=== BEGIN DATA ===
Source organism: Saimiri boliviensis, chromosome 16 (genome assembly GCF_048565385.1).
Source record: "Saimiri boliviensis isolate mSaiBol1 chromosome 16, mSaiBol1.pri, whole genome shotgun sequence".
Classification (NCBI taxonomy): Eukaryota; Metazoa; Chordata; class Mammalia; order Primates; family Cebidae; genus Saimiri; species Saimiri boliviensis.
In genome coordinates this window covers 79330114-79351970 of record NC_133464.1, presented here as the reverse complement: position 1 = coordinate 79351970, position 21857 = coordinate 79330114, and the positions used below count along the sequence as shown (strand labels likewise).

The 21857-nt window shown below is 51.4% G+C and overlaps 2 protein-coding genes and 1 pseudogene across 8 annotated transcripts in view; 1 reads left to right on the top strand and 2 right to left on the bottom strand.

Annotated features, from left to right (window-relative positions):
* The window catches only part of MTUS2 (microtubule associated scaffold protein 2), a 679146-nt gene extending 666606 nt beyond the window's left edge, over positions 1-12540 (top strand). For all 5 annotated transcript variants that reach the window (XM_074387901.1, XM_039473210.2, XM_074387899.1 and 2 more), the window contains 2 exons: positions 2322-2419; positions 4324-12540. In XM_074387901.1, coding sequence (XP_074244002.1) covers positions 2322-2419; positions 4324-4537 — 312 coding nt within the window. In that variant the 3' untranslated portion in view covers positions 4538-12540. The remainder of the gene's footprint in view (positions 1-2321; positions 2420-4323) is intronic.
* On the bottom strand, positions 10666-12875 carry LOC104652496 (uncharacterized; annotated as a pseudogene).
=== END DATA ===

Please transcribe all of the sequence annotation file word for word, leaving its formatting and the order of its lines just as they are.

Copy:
Source organism: Saimiri boliviensis, chromosome 16 (genome assembly GCF_048565385.1).
Source record: "Saimiri boliviensis isolate mSaiBol1 chromosome 16, mSaiBol1.pri, whole genome shotgun sequence".
Classification (NCBI taxonomy): Eukaryota; Metazoa; Chordata; class Mammalia; order Primates; family Cebidae; genus Saimiri; species Saimiri boliviensis.
In genome coordinates this window covers 79330114-79351970 of record NC_133464.1, presented here as the reverse complement: position 1 = coordinate 79351970, position 21857 = coordinate 79330114, and the positions used below count along the sequence as shown (strand labels likewise).

The 21857-nt window shown below is 51.4% G+C and overlaps 2 protein-coding genes and 1 pseudogene across 8 annotated transcripts in view; 1 reads left to right on the top strand and 2 right to left on the bottom strand.

Annotated features, from left to right (window-relative positions):
* The window catches only part of MTUS2 (microtubule associated scaffold protein 2), a 679146-nt gene extending 666606 nt beyond the window's left edge, over positions 1-12540 (top strand). For all 5 annotated transcript variants that reach the window (XM_074387901.1, XM_039473210.2, XM_074387899.1 and 2 more), the window contains 2 exons: positions 2322-2419; positions 4324-12540. In XM_074387901.1, coding sequence (XP_074244002.1) covers positions 2322-2419; positions 4324-4537 — 312 coding nt within the window. In that variant the 3' untranslated portion in view covers positions 4538-12540. The remainder of the gene's footprint in view (positions 1-2321; positions 2420-4323) is intronic.
* On the bottom strand, positions 10666-12875 carry LOC104652496 (uncharacterized; annotated as a pseudogene).